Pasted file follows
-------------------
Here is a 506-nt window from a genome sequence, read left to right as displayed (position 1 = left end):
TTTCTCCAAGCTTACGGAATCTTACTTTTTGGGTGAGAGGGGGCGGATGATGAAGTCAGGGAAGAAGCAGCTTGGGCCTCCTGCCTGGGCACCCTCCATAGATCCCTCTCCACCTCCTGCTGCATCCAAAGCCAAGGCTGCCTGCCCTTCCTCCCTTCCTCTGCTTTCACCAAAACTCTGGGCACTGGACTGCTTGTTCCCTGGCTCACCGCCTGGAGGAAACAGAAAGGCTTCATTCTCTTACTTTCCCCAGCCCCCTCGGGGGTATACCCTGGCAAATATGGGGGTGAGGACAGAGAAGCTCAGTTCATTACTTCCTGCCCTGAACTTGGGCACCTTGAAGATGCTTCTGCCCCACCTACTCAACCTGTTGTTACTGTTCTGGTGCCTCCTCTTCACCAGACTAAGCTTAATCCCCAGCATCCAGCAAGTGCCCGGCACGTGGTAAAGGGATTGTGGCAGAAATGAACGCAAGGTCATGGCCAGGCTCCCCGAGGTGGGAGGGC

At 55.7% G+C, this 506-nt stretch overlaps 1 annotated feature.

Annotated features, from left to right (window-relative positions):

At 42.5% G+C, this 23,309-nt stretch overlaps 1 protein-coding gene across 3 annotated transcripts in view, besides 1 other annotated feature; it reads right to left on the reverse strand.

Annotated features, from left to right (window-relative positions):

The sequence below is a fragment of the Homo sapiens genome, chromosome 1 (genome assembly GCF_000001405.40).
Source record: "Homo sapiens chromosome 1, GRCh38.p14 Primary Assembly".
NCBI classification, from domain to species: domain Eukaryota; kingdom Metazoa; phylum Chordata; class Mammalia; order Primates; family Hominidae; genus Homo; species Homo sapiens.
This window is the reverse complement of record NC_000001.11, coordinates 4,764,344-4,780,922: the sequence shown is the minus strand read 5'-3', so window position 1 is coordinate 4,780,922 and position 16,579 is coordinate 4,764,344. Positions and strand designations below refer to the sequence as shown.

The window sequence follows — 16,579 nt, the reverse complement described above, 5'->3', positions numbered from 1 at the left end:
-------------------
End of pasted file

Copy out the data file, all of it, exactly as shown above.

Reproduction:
Here is a 506-nt window from a genome sequence, read left to right as displayed (position 1 = left end):
TTTCTCCAAGCTTACGGAATCTTACTTTTTGGGTGAGAGGGGGCGGATGATGAAGTCAGGGAAGAAGCAGCTTGGGCCTCCTGCCTGGGCACCCTCCATAGATCCCTCTCCACCTCCTGCTGCATCCAAAGCCAAGGCTGCCTGCCCTTCCTCCCTTCCTCTGCTTTCACCAAAACTCTGGGCACTGGACTGCTTGTTCCCTGGCTCACCGCCTGGAGGAAACAGAAAGGCTTCATTCTCTTACTTTCCCCAGCCCCCTCGGGGGTATACCCTGGCAAATATGGGGGTGAGGACAGAGAAGCTCAGTTCATTACTTCCTGCCCTGAACTTGGGCACCTTGAAGATGCTTCTGCCCCACCTACTCAACCTGTTGTTACTGTTCTGGTGCCTCCTCTTCACCAGACTAAGCTTAATCCCCAGCATCCAGCAAGTGCCCGGCACGTGGTAAAGGGATTGTGGCAGAAATGAACGCAAGGTCATGGCCAGGCTCCCCGAGGTGGGAGGGC

At 55.7% G+C, this 506-nt stretch overlaps 1 annotated feature.

Annotated features, from left to right (window-relative positions):

At 42.5% G+C, this 23,309-nt stretch overlaps 1 protein-coding gene across 3 annotated transcripts in view, besides 1 other annotated feature; it reads right to left on the reverse strand.

Annotated features, from left to right (window-relative positions):

The sequence below is a fragment of the Homo sapiens genome, chromosome 1 (genome assembly GCF_000001405.40).
Source record: "Homo sapiens chromosome 1, GRCh38.p14 Primary Assembly".
NCBI classification, from domain to species: domain Eukaryota; kingdom Metazoa; phylum Chordata; class Mammalia; order Primates; family Hominidae; genus Homo; species Homo sapiens.
This window is the reverse complement of record NC_000001.11, coordinates 4,764,344-4,780,922: the sequence shown is the minus strand read 5'-3', so window position 1 is coordinate 4,780,922 and position 16,579 is coordinate 4,764,344. Positions and strand designations below refer to the sequence as shown.

The window sequence follows — 16,579 nt, the reverse complement described above, 5'->3', positions numbered from 1 at the left end: